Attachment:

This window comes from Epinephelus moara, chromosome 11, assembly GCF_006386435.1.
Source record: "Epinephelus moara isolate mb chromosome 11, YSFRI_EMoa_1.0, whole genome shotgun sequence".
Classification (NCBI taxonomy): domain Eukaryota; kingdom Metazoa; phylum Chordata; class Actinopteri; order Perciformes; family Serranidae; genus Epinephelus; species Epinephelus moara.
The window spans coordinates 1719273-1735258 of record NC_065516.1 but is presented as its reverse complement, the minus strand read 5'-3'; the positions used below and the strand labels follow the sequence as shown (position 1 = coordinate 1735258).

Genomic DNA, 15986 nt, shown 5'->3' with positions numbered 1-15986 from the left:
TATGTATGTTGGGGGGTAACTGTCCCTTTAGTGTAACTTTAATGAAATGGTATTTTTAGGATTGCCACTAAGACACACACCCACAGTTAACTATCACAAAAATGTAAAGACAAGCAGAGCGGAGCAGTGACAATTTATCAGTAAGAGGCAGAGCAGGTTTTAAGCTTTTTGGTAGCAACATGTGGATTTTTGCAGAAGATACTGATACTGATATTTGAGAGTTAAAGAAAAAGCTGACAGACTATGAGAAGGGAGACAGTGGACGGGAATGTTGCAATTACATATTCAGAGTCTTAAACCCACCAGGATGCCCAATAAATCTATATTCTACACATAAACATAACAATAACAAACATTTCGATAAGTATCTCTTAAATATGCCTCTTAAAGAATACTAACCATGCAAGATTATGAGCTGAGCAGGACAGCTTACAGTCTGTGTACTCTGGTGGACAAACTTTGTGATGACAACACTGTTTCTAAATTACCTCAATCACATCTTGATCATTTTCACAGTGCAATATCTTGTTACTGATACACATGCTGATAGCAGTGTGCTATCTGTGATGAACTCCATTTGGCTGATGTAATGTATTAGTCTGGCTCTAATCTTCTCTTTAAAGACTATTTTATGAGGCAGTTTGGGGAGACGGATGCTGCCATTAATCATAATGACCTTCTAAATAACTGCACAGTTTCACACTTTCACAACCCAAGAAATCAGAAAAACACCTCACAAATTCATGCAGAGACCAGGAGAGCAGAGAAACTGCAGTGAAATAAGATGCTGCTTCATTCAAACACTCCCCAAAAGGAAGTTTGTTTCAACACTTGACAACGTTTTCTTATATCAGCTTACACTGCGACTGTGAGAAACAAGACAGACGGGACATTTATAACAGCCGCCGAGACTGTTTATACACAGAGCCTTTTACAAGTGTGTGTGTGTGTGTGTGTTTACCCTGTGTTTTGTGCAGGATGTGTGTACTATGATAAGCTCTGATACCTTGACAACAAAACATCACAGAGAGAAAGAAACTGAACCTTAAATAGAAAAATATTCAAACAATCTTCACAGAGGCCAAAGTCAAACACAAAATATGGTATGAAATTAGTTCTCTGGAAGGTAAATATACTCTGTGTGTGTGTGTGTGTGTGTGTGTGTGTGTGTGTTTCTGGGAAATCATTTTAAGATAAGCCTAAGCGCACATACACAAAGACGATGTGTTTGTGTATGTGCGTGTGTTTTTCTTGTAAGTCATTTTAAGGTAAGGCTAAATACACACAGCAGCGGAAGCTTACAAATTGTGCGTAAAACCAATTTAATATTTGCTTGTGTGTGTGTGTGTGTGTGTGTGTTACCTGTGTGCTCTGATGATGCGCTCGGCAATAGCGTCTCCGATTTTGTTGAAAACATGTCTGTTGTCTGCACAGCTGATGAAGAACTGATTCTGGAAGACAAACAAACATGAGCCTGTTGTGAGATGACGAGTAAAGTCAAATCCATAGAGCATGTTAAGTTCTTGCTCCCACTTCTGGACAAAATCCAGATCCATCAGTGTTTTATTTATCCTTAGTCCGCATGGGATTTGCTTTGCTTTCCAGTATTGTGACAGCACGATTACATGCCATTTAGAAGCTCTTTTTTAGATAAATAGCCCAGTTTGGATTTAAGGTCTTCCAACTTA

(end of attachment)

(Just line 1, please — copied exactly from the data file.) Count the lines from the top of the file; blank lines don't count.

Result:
This window comes from Epinephelus moara, chromosome 11, assembly GCF_006386435.1.